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5 Cybersecurity Best Practices Every POS Solution Provider Should Communicate to Businesses

CybersecurityAmerica’s Cybersecurity and Infrastructure Security Agency (CISA) has designated October as Cybersecurity Awareness Month, a time for the public and private sectors to work together to increase awareness of cyber risks and cybersecurity best practices.

This month presents an excellent opportunity for independent software vendors (ISVs) and value-added resellers (VARs) to start a discussion with their clients about protecting cardholder information and other data, which can lead to stronger security, customer relationships, and business growth.

Start educating your clients by focusing on these cybersecurity basics:

  1. Knowing cybercrime and fraud targets

    Hackers, ransomware groups, and other threat actors go where the money is, and with e-commerce reaching $6.3 trillion globally in 2023, these businesses have become targets. Your customers must do all they can to protect online transactions.

    Compliance with Payment Card Industry (PCI) standards is table stakes for your customers accepting online payments. Your customers trust you to provide them with secure, compliant solutions, but you should also advise them on their responsibilities and the processes they can implement to go above and beyond the protection that using a PCI-certified solution gives them. Stress cybersecurity best practices like confirming user identity with multifactor authentication, verifying transactions with credit card security codes, ZIP codes, or other information, changing processes so cardholder data isn’t copied to paper, and ensuring their websites have SSL certificates.

    A multilayered online payment security strategy will provide more protection than deploying a secure payment solution alone.

  1. Upgrading hardware

    When payment technology companies design PIN pads and other payment devices, they focus on meeting current or pending requirements. However, when regulations change, that hardware will no longer have the latest security or compliance features. For example, the PCI Security Standards Council (PCI SSC) has issued new PIN security requirements, which go into effect on January 1, 2025. The new standards require keyblocks, which make it harder for hackers and threat actors to decrypt encrypted data at the point of sale. Many older devices won’t support the new requirements.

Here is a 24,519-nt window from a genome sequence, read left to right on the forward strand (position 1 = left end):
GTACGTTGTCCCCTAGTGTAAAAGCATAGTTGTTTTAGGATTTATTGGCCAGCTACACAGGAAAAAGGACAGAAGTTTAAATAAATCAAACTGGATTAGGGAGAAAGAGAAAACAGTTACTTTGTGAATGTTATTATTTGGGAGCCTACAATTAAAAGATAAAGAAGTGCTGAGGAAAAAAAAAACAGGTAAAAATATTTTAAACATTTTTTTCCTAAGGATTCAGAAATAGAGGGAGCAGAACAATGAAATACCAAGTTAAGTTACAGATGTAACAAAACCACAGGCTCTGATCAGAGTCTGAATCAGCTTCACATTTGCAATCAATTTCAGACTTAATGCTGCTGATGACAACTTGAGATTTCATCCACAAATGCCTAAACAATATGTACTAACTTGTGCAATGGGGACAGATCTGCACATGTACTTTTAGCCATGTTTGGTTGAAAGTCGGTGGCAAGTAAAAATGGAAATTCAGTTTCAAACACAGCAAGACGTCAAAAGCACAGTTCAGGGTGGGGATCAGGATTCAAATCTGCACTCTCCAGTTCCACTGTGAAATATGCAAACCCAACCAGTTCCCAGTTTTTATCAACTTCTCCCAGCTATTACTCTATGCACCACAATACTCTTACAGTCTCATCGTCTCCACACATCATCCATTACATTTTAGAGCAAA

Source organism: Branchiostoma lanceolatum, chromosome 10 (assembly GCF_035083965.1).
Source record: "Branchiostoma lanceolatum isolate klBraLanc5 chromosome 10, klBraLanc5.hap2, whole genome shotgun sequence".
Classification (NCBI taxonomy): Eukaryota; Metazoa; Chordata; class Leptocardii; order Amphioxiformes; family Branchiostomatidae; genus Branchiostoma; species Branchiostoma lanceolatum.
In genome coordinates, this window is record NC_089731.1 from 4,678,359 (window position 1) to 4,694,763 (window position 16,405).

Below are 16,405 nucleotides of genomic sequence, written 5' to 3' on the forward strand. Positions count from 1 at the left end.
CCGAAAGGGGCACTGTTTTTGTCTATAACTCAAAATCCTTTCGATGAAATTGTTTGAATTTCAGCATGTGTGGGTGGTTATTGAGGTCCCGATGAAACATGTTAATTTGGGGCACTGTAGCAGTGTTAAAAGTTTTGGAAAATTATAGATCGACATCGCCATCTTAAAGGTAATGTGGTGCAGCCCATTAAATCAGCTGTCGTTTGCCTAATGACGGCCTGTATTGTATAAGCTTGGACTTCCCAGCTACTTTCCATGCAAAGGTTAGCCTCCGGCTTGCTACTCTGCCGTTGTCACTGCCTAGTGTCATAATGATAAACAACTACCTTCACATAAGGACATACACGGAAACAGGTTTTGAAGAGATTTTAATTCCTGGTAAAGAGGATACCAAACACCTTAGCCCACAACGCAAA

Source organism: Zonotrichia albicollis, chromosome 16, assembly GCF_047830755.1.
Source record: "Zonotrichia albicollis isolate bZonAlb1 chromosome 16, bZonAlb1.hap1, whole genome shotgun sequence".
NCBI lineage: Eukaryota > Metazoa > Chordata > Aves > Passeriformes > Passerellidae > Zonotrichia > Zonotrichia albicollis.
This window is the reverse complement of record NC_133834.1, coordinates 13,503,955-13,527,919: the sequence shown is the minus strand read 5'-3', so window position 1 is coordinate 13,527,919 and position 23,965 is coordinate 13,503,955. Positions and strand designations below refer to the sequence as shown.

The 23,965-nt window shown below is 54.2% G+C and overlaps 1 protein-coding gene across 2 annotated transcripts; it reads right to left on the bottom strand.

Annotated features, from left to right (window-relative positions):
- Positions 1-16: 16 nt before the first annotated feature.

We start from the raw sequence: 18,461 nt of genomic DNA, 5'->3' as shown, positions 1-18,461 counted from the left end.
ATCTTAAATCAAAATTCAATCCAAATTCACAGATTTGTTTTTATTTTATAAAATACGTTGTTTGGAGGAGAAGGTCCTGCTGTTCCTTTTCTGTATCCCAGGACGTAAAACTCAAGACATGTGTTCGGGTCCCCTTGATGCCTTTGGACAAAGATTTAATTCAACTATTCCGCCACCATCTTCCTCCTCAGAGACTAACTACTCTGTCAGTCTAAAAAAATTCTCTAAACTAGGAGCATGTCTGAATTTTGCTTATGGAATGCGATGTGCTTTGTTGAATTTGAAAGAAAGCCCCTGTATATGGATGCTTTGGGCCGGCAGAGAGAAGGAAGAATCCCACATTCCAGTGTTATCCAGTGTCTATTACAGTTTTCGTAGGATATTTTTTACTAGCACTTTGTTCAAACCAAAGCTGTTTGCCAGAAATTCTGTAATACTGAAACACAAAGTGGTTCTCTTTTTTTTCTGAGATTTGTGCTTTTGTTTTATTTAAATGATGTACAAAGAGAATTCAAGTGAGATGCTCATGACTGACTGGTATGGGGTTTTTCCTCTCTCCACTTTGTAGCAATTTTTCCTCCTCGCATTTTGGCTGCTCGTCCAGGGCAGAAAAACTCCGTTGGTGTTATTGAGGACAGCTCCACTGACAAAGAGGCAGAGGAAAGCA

Discuss options for upgrading solutions to help them find the most cost-effective, secure way to accept card-present payments.

  1. Leveraging AI

    AI can be a powerful tool in payment security. It can analyze vast amounts of data in less than a second and detect unusual activity. AI can quickly learn a customer’s normal purchasing behavior and can identify unusual activity faster than legacy methods that rely on preset rules. AI can also be a valuable tool for detecting cyberattack and fraud activity without negatively impacting processing time or customer experiences.

    Encourage your clients to use every tool available to monitor their IT environments and payment activity to mitigate threats and losses.

  1. Mitigating Insider Threats

    According to the 2023 Insider Threat Report by Cyber Security Insiders, 74 percent of organizations are at least moderately vulnerable to an insider threat. Following a few sensible cybersecurity best practices can significantly reduce your customer’s vulnerability to malicious or negligent insiders.

    First, they should limit access to payment data to only employees who need it to do their jobs, decreasing the attack surface. If only a few people can access monetizable data, hackers have less of a chance of capturing logins that will give them privileges that they can use to hack a system and steal data. Your clients should also establish a policy of disabling an employee’s accounts immediately after they leave the company.

    Last, even if your clients have full faith in their employees and their abilities, they should continually monitor their activity, let them know their managers are watching, and regularly train them on new threats and cybersecurity best practices.

The Fifth Cybersecurity Best Practice: Choose the Right Payments Partner

The final cybersecurity best practice on our list is to choose a partner that not only provides PCI-compliant technology but also prioritizes security in everything it does. The right partner will also provide you and your clients with help and guidance in strengthening cybersecurity.

A partner that addresses security during solution development and beyond, stays current with cybersecurity news and trends, advises you and your clients on changes to regulations, and can offer advice on strong policies and processes will help your clients protect their data and their businesses.

Cybersecurity Awareness Month is a great occasion to ensure your vendor ecosystem is aligned with you and your clients to help create the most secure IT environment.

Contact us now to take the next step toward that partnership.

Let's talk payments security!